Brain Waves Blog

Half Measures in Web Accessibility #2 -'Opens In A New Window'

Author: Webmastermind Team, Published: 2010-5-5

Half Measures in Web Accessibility #2 - "Opens In A New Window"

You no doubt have a number of links on your website that point to your many working partners, suppliers, customers or other schemes that you're running. If you configure these links to open in a new window without clear instruction, it can be confusing to users with visual impairments, who are not necessarily aware of the new browser window opening. To combat this, many designers operate a system that notifies users when they are opening a new browser window through the link text: this is a horrendous half-measure that ignores the root causes of the issue and, moreover, fails to acknowledge the complete myth that created the "Opens In A New Window" concept.

The Myth
Opening in a new browser keeps your website open so that users can return to it once they're done visiting another site.
I don't get to use this word online a lot, so I'm indulging myself: POPPYCOCK. Simply writing "Opens In A New Window" to alert visually impaired users is a giant waste of time - you shouldn't ever have to open in a new window anyway!

Studies undertaken by a big usability organisation, the Nielsen Norman Group (published in Prioritizing Web Usability) demonstrate that users view the Web as a combined whole and not a series of self-contained sites. Users will often visit and discard sites, if they feel that your website doesn't have the information they need: in instances such as this, having your site open in another window is just annoying.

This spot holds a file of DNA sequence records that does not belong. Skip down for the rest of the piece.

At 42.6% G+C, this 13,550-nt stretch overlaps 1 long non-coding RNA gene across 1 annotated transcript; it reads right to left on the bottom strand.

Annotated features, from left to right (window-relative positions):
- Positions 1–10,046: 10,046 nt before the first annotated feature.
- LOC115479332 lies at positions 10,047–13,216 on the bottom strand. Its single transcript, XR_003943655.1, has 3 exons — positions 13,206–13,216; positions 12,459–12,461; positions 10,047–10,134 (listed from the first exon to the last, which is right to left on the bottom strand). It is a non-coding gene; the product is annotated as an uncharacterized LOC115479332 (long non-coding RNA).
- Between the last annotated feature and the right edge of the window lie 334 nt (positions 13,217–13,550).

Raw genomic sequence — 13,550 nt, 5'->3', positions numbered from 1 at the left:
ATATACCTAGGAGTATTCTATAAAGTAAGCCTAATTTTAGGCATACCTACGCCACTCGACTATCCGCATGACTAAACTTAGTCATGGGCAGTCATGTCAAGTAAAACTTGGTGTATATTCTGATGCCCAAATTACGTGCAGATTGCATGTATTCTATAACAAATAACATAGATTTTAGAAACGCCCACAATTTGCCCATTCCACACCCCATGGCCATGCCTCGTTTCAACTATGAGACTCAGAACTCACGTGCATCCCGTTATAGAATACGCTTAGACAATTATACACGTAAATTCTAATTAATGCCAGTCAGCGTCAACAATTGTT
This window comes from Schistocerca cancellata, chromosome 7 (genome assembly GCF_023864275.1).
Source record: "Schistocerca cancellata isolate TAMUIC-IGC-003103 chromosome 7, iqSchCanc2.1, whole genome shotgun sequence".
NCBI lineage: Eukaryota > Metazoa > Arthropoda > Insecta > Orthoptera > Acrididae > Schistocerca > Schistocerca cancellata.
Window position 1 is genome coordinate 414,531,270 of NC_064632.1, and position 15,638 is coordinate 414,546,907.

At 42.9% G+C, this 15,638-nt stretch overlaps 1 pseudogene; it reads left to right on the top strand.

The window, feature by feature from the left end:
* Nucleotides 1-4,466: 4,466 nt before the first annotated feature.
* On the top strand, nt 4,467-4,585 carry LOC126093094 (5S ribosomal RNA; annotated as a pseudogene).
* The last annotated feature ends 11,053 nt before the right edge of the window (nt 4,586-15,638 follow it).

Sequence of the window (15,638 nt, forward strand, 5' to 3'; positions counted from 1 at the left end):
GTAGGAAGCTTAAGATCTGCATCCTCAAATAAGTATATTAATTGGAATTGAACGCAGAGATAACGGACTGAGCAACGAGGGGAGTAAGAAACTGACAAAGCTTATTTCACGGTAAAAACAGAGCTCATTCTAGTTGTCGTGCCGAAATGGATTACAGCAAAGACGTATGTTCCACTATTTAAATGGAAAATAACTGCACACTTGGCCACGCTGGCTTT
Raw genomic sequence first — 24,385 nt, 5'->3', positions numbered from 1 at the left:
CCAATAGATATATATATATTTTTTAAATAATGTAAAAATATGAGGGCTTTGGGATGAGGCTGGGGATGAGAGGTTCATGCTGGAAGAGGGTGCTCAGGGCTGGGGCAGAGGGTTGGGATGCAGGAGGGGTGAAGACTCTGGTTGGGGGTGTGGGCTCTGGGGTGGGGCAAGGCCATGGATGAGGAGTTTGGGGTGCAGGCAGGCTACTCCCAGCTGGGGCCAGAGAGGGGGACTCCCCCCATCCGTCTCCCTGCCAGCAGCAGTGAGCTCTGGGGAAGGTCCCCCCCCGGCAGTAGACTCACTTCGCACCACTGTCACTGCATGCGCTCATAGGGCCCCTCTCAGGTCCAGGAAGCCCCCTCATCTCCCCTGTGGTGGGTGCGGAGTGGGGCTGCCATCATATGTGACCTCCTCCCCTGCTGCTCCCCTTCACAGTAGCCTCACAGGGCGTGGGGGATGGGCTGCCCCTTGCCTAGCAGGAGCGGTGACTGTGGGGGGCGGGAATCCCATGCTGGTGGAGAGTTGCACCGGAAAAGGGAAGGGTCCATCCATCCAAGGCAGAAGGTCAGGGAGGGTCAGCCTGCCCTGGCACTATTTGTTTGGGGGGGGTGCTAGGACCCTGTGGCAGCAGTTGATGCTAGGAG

Worse still, every new browser window restarts the browsing history so, if the user closes your window to reduce the items on their taskbar, they can't return to your website using the "Back" button. In many instances, the "Back" button on any particular browser is king: it allows the user to retrace their steps when they feel they have made a wrong turn. Breaking it is one of the worst sins a designer can commit (and a good example of why Flash should never be used for websites).

The Solution
DON'T DO IT! A number of our articles have stated that this is a fundamental practice of good Web design. You can't trap your users in the site and, even by trying, you're going to alienate a number of users who don't appreciate it. The Internet is an open medium and you will be able to gain more through an user-friendly website than you ever will through attempting to box your users in - don't make your website a chore for your customers!




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